Breakout Session Two: What is
Panel discussion with David Kassan,
Rose Frantzen, Burt Silverman and Daniel Greene
With Scott Burdick as Moderator
The panel was asked their views on
portraits in general, especially commissioned portraits
David K. –
expresses emotion through portraiture.  He
does not do commissions because he is after the truth. Most clients would not
want their portrait done as David sees them. 
Burt- Feels
he is not a successful portrait painter (!—-I beg to differ with him!)  A society for portrait painting is doomed per
Burt. He is at a loss to give prescriptions. Compares to headwinds: there is a
personal need for self representation. In the larger environment and under the
constraints of a commission he questions ‘here’s what I think is important to
make a good painting?’
Rose-  She attempts to get beyond that by creating
the painting together with her client. She feels people ache to be seen. There needs
to be more looking to find the beauty. 
Daniel- He
has actually turned down some commissions. He is a reporter-paints HIS
impression and not anyone else’s. Portraits are perpetuating an image. You have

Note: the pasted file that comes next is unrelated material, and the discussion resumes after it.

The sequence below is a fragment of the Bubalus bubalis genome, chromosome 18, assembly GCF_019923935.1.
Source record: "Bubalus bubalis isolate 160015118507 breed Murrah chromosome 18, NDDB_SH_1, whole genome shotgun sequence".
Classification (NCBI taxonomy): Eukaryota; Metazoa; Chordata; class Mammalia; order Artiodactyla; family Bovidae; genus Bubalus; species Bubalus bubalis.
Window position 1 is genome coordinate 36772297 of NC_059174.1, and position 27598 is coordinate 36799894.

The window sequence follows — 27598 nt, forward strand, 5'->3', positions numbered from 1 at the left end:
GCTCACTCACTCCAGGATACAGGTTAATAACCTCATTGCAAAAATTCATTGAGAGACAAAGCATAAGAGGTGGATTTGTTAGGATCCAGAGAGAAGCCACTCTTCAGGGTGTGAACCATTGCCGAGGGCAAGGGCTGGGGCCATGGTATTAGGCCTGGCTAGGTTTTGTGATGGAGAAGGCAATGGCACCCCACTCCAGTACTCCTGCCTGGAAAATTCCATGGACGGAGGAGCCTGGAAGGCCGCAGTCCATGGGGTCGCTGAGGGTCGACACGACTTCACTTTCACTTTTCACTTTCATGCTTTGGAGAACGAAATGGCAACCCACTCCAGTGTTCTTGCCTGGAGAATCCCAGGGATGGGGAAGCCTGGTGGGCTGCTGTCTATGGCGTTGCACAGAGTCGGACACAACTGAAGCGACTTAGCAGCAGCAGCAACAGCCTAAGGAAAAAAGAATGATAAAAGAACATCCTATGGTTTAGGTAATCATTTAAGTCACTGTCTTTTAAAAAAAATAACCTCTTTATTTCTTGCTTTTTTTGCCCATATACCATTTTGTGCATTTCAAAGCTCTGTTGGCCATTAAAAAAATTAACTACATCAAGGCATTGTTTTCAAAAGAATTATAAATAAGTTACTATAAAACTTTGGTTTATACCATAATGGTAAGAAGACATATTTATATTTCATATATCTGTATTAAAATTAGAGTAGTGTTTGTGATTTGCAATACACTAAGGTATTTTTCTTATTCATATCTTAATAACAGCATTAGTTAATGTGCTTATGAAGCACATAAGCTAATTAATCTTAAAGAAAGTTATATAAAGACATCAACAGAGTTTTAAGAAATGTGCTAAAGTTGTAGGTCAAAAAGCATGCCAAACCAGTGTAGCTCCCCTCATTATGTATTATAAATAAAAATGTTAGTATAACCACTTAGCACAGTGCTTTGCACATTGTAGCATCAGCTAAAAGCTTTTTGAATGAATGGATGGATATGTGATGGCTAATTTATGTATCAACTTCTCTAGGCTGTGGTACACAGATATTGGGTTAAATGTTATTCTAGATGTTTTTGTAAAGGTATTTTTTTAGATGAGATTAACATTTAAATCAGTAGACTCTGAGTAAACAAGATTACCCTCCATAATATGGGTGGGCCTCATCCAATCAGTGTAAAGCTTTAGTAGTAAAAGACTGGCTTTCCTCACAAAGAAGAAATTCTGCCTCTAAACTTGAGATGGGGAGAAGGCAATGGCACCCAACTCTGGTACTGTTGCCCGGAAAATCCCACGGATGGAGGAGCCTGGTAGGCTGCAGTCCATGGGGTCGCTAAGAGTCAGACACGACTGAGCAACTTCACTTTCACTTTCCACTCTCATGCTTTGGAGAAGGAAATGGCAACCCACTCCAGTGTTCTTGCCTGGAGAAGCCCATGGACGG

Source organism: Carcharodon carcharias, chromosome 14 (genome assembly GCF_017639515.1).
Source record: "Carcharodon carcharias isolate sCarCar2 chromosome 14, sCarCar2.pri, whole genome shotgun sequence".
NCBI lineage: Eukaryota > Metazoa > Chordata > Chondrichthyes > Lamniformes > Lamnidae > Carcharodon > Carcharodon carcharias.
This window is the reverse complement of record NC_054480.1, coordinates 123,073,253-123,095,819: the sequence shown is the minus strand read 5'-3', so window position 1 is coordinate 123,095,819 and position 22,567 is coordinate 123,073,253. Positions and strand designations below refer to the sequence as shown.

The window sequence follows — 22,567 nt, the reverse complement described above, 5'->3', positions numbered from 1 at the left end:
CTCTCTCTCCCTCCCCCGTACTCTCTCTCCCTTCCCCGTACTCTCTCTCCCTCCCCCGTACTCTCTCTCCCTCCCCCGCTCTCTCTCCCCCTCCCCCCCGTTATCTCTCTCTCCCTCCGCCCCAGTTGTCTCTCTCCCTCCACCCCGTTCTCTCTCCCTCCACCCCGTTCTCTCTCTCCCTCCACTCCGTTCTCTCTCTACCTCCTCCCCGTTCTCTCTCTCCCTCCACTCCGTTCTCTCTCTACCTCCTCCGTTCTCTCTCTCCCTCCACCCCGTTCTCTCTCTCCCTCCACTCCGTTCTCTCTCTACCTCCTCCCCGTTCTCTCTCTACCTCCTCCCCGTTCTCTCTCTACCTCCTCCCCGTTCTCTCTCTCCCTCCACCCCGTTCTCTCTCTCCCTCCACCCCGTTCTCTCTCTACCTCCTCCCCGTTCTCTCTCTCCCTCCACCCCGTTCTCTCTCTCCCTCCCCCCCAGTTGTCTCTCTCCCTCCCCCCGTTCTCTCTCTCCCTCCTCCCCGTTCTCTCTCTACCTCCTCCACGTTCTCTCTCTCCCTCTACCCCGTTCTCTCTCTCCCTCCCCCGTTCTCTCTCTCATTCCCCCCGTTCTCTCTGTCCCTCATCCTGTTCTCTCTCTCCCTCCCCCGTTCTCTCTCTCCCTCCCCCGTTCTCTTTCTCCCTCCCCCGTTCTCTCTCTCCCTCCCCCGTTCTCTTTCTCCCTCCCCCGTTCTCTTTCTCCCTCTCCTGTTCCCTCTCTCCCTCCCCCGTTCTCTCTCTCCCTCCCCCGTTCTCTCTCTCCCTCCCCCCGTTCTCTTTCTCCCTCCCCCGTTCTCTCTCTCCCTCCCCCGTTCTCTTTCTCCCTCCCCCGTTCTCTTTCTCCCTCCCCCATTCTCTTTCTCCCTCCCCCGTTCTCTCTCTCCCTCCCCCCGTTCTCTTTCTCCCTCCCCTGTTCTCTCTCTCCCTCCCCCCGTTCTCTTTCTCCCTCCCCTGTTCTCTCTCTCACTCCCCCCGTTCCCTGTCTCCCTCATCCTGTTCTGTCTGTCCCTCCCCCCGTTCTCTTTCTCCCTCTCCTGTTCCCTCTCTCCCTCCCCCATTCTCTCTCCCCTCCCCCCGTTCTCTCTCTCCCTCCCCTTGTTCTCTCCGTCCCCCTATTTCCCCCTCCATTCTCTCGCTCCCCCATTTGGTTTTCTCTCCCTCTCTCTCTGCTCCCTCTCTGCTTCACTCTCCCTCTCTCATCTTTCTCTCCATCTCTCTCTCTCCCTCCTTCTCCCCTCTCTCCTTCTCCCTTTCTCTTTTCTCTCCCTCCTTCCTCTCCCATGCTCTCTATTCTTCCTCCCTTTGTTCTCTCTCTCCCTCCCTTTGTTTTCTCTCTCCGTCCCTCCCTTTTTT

the sitter/client point of view and the artist’s view. Painting portraits give
you an opportunity to paint, to practice the mechanics of painting.
David- Adds
that commissioned portraits force you into a box with no individuality.
Rose- Adds
that her job is to discover the person. There is room for growth. With
photography there is not an intentive being. 
Burt- He
feels we have a dual position as an artist and a member of society. He has
found power to be sexy and related a story of being asked to paint Hillary
Clinton. While waiting to meet with her at the White House he felt like the
wait staff. Then she walked in and all he could say was ‘You are so beautiful!’  The seduction of power as he relates it.  Painting is important. Asks ‘how does it
color your perception?’ Painting is not just a composite, it is an accretion.
Photography pretends to be as good as him but it is not. 
Dan- Don’t
solicit approval!
Question: Do you paint what you think
a museum will want someday?
David- has
not had much museum exposure but it would be a thrill to touch his painting on
the wall.
Rose- Tries
not to please the subject. If she can accept the conditions she is in she can
paint it.  Painting is like a laboratory.
You must ‘walk in’ with a welcoming posture.
Burt- It has
to be personal. He doesn’t think of them as portraits, he thinks of them as
paintings. In his opinion the more important the people are the more
compromised is the painting. 
Closing comments by the panel- their
future, random views
David- It is
all about the person, not about him. He wants to be the recorder. He is
influenced by all of us. The better we get the better he will get. He loves
Facebook and the ability it gives us to see everyone’s work. Painting is a
journey, not a destination. It is an intellectual exercise.
Rose-  Business of portrait art/her clients are
looking for her point of view
Painting is the anti-camera method. What is the quality you bring to your art?
Criteria of what he wants or doesn’t want. 
Feels photography is a closed circuit.